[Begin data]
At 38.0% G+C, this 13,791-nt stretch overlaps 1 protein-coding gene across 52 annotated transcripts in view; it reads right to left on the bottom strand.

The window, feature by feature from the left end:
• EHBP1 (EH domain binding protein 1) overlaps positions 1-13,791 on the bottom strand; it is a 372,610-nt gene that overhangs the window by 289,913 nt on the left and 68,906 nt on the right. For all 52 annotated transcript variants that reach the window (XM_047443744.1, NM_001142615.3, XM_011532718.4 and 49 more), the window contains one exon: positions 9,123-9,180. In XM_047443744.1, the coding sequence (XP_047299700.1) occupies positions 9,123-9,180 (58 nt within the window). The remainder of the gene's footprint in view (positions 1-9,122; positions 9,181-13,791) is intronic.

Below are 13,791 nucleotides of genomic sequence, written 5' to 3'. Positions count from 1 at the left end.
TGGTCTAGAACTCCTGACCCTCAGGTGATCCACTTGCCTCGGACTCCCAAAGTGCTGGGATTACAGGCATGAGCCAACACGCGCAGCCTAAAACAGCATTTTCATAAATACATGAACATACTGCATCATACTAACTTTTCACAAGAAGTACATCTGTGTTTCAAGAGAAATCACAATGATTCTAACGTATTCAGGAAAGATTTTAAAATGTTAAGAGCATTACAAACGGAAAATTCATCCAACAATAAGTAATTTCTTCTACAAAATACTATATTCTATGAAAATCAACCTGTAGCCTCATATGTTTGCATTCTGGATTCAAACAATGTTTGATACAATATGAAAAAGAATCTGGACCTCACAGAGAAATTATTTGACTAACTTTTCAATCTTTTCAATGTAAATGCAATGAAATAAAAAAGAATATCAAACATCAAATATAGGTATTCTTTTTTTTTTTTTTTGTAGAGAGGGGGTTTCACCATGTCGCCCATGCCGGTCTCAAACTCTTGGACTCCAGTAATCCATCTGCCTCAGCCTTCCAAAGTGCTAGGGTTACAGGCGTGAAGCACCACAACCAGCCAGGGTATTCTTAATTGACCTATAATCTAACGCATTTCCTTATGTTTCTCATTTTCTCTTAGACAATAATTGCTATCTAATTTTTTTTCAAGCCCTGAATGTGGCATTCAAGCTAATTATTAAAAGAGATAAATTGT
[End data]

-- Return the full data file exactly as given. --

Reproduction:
At 38.0% G+C, this 13,791-nt stretch overlaps 1 protein-coding gene across 52 annotated transcripts in view; it reads right to left on the bottom strand.

The window, feature by feature from the left end:
• EHBP1 (EH domain binding protein 1) overlaps positions 1-13,791 on the bottom strand; it is a 372,610-nt gene that overhangs the window by 289,913 nt on the left and 68,906 nt on the right. For all 52 annotated transcript variants that reach the window (XM_047443744.1, NM_001142615.3, XM_011532718.4 and 49 more), the window contains one exon: positions 9,123-9,180. In XM_047443744.1, the coding sequence (XP_047299700.1) occupies positions 9,123-9,180 (58 nt within the window). The remainder of the gene's footprint in view (positions 1-9,122; positions 9,181-13,791) is intronic.

Below are 13,791 nucleotides of genomic sequence, written 5' to 3'. Positions count from 1 at the left end.
TGGTCTAGAACTCCTGACCCTCAGGTGATCCACTTGCCTCGGACTCCCAAAGTGCTGGGATTACAGGCATGAGCCAACACGCGCAGCCTAAAACAGCATTTTCATAAATACATGAACATACTGCATCATACTAACTTTTCACAAGAAGTACATCTGTGTTTCAAGAGAAATCACAATGATTCTAACGTATTCAGGAAAGATTTTAAAATGTTAAGAGCATTACAAACGGAAAATTCATCCAACAATAAGTAATTTCTTCTACAAAATACTATATTCTATGAAAATCAACCTGTAGCCTCATATGTTTGCATTCTGGATTCAAACAATGTTTGATACAATATGAAAAAGAATCTGGACCTCACAGAGAAATTATTTGACTAACTTTTCAATCTTTTCAATGTAAATGCAATGAAATAAAAAAGAATATCAAACATCAAATATAGGTATTCTTTTTTTTTTTTTTTGTAGAGAGGGGGTTTCACCATGTCGCCCATGCCGGTCTCAAACTCTTGGACTCCAGTAATCCATCTGCCTCAGCCTTCCAAAGTGCTAGGGTTACAGGCGTGAAGCACCACAACCAGCCAGGGTATTCTTAATTGACCTATAATCTAACGCATTTCCTTATGTTTCTCATTTTCTCTTAGACAATAATTGCTATCTAATTTTTTTTCAAGCCCTGAATGTGGCATTCAAGCTAATTATTAAAAGAGATAAATTGT